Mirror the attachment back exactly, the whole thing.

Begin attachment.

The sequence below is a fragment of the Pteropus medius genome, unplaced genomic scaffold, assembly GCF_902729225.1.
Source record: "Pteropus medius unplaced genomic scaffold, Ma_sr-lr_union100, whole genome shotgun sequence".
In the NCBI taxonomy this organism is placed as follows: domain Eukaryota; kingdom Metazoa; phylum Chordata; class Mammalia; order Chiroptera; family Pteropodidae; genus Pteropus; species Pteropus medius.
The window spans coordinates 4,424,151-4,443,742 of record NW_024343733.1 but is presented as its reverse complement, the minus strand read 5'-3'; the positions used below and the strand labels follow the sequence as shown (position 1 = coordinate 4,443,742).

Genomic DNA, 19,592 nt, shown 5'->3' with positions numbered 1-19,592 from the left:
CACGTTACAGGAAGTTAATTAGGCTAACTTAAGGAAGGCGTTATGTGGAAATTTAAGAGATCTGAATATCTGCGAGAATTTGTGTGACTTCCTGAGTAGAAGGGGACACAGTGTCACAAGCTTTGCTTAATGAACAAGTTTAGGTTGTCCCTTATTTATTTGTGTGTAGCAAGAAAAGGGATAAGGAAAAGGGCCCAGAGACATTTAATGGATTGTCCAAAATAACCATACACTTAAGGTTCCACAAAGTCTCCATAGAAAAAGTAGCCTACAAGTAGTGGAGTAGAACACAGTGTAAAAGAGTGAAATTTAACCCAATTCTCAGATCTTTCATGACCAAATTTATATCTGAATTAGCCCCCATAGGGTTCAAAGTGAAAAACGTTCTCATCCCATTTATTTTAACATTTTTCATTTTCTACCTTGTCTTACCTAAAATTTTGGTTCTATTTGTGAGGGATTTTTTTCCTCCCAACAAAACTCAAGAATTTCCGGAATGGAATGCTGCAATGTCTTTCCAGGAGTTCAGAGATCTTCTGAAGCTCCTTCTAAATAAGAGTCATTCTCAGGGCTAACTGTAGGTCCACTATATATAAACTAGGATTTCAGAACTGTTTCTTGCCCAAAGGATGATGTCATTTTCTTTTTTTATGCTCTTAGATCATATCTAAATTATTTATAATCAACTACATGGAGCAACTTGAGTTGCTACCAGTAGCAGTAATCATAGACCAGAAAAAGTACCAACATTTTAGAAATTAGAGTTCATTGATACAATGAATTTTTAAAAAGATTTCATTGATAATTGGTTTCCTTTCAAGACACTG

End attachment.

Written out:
The sequence below is a fragment of the Pteropus medius genome, unplaced genomic scaffold, assembly GCF_902729225.1.
Source record: "Pteropus medius unplaced genomic scaffold, Ma_sr-lr_union100, whole genome shotgun sequence".
In the NCBI taxonomy this organism is placed as follows: domain Eukaryota; kingdom Metazoa; phylum Chordata; class Mammalia; order Chiroptera; family Pteropodidae; genus Pteropus; species Pteropus medius.
The window spans coordinates 4,424,151-4,443,742 of record NW_024343733.1 but is presented as its reverse complement, the minus strand read 5'-3'; the positions used below and the strand labels follow the sequence as shown (position 1 = coordinate 4,443,742).

Genomic DNA, 19,592 nt, shown 5'->3' with positions numbered 1-19,592 from the left:
CACGTTACAGGAAGTTAATTAGGCTAACTTAAGGAAGGCGTTATGTGGAAATTTAAGAGATCTGAATATCTGCGAGAATTTGTGTGACTTCCTGAGTAGAAGGGGACACAGTGTCACAAGCTTTGCTTAATGAACAAGTTTAGGTTGTCCCTTATTTATTTGTGTGTAGCAAGAAAAGGGATAAGGAAAAGGGCCCAGAGACATTTAATGGATTGTCCAAAATAACCATACACTTAAGGTTCCACAAAGTCTCCATAGAAAAAGTAGCCTACAAGTAGTGGAGTAGAACACAGTGTAAAAGAGTGAAATTTAACCCAATTCTCAGATCTTTCATGACCAAATTTATATCTGAATTAGCCCCCATAGGGTTCAAAGTGAAAAACGTTCTCATCCCATTTATTTTAACATTTTTCATTTTCTACCTTGTCTTACCTAAAATTTTGGTTCTATTTGTGAGGGATTTTTTTCCTCCCAACAAAACTCAAGAATTTCCGGAATGGAATGCTGCAATGTCTTTCCAGGAGTTCAGAGATCTTCTGAAGCTCCTTCTAAATAAGAGTCATTCTCAGGGCTAACTGTAGGTCCACTATATATAAACTAGGATTTCAGAACTGTTTCTTGCCCAAAGGATGATGTCATTTTCTTTTTTTATGCTCTTAGATCATATCTAAATTATTTATAATCAACTACATGGAGCAACTTGAGTTGCTACCAGTAGCAGTAATCATAGACCAGAAAAAGTACCAACATTTTAGAAATTAGAGTTCATTGATACAATGAATTTTTAAAAAGATTTCATTGATAATTGGTTTCCTTTCAAGACACTG